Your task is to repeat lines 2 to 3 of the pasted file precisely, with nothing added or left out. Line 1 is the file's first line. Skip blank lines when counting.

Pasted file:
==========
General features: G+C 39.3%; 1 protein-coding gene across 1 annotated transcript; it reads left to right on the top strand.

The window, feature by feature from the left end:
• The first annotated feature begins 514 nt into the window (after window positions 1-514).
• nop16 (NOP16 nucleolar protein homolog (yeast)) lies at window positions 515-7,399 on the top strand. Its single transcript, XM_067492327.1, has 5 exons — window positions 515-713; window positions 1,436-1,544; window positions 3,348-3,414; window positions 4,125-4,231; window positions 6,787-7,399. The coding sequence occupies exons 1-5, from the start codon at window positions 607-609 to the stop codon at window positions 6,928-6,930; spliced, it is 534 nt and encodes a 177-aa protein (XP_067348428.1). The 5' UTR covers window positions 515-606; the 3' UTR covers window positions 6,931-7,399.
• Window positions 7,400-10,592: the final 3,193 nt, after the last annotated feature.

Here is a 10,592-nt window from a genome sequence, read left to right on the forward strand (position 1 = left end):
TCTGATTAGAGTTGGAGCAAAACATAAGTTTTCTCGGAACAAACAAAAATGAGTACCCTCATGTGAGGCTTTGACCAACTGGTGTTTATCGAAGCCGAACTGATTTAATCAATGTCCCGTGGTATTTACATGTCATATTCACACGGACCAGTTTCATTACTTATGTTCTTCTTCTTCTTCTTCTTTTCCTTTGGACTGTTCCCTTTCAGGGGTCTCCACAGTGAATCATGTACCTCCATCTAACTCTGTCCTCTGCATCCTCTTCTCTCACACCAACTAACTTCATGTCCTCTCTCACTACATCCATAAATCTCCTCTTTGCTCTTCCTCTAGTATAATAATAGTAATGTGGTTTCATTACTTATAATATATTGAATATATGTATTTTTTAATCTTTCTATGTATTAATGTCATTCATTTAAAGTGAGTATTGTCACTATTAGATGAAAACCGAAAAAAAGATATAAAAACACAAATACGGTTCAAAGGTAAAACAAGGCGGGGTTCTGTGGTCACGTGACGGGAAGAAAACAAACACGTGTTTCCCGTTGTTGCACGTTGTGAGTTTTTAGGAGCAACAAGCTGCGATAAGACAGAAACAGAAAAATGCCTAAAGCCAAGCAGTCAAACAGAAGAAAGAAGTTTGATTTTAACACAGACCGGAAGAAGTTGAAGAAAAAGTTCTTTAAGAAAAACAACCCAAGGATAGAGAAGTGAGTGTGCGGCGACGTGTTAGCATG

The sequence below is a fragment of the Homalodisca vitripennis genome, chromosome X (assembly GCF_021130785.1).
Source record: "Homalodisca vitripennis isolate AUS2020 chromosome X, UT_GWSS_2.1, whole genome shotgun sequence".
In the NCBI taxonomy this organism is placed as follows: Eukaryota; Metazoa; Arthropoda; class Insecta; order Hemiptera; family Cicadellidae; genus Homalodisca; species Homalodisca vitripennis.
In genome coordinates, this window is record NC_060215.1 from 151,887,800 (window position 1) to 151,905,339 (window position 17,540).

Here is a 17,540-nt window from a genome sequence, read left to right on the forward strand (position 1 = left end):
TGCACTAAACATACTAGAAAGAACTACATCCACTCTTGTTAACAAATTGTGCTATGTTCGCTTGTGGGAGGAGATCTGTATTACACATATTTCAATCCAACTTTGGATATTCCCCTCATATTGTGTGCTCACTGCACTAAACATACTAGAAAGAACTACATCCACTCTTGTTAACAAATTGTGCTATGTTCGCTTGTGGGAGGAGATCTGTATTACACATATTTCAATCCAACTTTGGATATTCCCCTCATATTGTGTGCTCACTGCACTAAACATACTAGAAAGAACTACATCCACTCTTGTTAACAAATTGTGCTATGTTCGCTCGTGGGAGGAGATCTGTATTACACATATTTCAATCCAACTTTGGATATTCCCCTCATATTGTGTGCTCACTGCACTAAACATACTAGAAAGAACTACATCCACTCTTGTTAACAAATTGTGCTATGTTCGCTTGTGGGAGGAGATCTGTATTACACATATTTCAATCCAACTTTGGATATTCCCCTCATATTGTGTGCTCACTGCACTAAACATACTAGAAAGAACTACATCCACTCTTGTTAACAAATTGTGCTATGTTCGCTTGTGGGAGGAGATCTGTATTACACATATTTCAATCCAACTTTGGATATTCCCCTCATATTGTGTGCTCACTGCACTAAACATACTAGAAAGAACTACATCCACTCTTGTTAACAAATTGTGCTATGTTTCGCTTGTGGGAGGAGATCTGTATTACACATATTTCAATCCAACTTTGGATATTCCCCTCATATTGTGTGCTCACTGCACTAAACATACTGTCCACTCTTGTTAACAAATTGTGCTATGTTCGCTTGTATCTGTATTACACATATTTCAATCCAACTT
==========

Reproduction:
The window, feature by feature from the left end:
• The first annotated feature begins 514 nt into the window (after window positions 1-514).